For decades, Europe has served as a steward of the post-war liberal order, ensuring that economic rules are enforced and that national ambitions are subordinated to shared goals within multilateral bodies. But with the United States and China increasingly mixing economics with nationalist foreign-policy agendas, Europe will have to adapt.
Bruegel director Guntram Wolff talks to Padmashree Gehl Sampath, a Berkman Klein fellow at Harvard University, on the consequences of ‘new manufacturing’ for European industrial policymaking.
This event will look at digitalisation in Europe and Africa and how this is changing the relationship between the two continents
All-day conference about how the European policy-making will have to adapt to the digital transformation.
France and Germany recently unveiled a manifesto for a European industrial policy fit for the 21st century, sparking a lively debate across the continent. The fundamental idea underpinning the manifesto is a good one: Europe does need an industrial policy to ensure that EU companies remain highly competitive globally, notwithstanding strong competition from China and other big players. However, the Franco-German priorities are unsuitable for the pursuit of this goal.
Testimony before the European Parliament's Committee on Industry, Research and Energy (ITRE).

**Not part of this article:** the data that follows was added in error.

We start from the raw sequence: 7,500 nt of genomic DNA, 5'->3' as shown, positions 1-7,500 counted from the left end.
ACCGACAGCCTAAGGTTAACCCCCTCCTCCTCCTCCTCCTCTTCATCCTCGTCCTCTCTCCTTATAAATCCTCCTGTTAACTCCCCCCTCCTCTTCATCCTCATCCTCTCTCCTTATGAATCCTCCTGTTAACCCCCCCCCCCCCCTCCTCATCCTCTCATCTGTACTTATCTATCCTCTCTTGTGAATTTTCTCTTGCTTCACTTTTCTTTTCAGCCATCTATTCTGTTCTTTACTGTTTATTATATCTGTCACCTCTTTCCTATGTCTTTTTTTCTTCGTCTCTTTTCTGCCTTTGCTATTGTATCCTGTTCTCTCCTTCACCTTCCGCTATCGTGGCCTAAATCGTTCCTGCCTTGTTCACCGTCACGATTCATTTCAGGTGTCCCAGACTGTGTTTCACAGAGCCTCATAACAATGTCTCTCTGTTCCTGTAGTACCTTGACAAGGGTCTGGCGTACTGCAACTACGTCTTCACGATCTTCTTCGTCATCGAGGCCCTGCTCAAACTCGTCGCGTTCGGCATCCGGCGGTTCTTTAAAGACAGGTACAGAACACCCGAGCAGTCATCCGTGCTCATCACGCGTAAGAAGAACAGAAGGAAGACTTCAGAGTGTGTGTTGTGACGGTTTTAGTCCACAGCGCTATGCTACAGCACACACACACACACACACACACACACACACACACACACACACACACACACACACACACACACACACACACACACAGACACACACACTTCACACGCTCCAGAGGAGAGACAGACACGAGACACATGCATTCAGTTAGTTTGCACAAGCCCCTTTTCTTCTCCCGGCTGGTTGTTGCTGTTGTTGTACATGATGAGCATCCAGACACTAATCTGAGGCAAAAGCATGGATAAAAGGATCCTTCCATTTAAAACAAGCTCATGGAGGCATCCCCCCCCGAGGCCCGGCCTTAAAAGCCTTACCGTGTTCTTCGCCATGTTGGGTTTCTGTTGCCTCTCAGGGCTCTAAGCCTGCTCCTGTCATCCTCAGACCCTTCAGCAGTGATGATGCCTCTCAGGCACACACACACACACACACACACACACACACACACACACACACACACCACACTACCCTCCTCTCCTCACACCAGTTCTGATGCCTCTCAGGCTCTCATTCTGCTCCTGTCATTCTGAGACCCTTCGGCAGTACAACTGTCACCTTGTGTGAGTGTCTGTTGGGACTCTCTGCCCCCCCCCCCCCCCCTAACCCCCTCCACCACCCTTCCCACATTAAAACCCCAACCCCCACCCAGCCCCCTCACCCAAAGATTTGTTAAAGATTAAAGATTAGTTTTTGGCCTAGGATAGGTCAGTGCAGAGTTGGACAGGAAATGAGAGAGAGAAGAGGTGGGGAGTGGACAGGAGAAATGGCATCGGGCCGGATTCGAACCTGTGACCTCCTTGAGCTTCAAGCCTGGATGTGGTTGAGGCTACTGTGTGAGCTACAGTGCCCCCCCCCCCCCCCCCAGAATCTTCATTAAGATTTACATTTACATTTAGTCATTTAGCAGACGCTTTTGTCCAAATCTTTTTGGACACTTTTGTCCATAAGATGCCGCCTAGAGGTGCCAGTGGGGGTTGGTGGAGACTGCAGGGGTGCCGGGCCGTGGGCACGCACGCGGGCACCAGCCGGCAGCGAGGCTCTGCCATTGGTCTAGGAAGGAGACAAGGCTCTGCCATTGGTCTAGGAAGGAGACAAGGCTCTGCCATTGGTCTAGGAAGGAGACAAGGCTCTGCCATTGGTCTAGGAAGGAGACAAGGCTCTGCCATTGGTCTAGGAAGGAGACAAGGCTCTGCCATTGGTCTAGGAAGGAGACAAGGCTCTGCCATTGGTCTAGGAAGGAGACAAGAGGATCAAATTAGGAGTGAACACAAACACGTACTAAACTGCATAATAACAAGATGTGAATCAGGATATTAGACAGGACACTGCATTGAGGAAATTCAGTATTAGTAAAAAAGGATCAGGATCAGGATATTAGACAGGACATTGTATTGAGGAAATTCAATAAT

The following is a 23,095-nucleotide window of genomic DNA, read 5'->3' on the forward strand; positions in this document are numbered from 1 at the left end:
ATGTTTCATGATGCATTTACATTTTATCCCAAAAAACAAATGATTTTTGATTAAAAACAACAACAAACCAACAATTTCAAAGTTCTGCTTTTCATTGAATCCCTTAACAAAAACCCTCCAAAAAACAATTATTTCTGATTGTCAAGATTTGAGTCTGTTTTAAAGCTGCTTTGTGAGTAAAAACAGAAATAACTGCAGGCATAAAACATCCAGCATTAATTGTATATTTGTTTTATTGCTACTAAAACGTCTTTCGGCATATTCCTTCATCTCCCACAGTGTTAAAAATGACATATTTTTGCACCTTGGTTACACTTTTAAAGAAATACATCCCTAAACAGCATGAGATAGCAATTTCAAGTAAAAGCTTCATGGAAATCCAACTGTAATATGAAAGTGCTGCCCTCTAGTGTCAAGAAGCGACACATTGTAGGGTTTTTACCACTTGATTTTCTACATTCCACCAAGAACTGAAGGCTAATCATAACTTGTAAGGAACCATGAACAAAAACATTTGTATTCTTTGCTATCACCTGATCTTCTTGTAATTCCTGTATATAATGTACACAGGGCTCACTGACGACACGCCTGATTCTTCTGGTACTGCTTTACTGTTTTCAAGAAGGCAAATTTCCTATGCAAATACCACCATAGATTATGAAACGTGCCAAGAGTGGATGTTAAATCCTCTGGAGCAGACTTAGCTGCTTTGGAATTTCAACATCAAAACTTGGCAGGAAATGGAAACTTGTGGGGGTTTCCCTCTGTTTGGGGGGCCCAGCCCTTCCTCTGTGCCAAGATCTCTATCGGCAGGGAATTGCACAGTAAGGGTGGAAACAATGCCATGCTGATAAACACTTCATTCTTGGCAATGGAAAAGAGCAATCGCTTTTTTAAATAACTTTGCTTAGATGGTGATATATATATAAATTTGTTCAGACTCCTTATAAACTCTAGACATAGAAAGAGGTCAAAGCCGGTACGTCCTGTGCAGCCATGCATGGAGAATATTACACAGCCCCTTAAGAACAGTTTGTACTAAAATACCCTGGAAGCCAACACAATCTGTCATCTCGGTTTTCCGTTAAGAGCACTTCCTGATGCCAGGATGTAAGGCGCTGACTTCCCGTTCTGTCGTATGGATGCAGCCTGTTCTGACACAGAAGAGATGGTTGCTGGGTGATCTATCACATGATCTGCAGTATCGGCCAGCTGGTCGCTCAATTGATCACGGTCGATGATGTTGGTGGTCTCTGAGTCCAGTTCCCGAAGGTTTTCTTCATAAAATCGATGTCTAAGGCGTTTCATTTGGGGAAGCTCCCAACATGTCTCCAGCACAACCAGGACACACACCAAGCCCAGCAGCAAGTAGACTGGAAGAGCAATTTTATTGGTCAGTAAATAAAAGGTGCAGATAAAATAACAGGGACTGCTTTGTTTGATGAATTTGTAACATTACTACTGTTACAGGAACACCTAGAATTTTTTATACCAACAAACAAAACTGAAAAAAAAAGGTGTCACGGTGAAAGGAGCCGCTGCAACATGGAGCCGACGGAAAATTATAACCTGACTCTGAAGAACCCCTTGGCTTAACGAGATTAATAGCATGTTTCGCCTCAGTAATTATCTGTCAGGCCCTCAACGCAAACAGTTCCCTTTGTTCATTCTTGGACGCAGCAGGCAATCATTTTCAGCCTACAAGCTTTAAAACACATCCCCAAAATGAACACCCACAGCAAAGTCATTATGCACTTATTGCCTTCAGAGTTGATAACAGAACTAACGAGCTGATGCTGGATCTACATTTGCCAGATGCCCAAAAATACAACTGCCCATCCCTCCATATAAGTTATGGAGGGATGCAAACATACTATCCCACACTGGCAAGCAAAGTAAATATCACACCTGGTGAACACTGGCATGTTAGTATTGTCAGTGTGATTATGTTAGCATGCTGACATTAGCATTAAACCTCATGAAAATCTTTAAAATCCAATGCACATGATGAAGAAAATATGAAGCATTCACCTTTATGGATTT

Do we need more effective support for EU companies, more targeted to threatened sectors of strategic importance to the EU? Do we need to revise our competition policy rules on state aid to allow for a more strategic industrial policy support? Do we need new policy approaches to prepare for a changing global environment?
The disruptive forces of block chain technologies in markets and industries: a European perspective
The Annual Meetings are Bruegel’s flagship event. They offer a mixture of large public debates and small private sessions about key issues in European and global economics. In a series of high-level discussions, Bruegel’s scholars, members and stakeholders will address the economic policy challenges facing Europe.
Europe needs to know how it can realise the potential for industrial rejuvenation. How well are European firms responding to the new opportunities for growth, and in which global value chains are they developing these new activities? The policy discussion on the future of manufacturing requires an understanding of the changing role of manufacturing in Europe’s growth agenda.
A country’s relative strength in exporting a certain product is likely to persist. But it is easier to gain a comparative advantage in exporting low carbon products. When it comes to R+D, strength in a certain technological field is much less linked to past specialisation. This also holds for low carbon technologies. Finally, our preliminary findings are consistent with the view that R+D can help a country specialise in clean technology exports. However, we are not yet able to show that policy action supporting R+D in clean technologies is a sensible way to develop a comparative export advantage in these sectors.
Bruegel together with the Association for Competition Economics (ACE), is hosting an event on standardization and SEP licensing.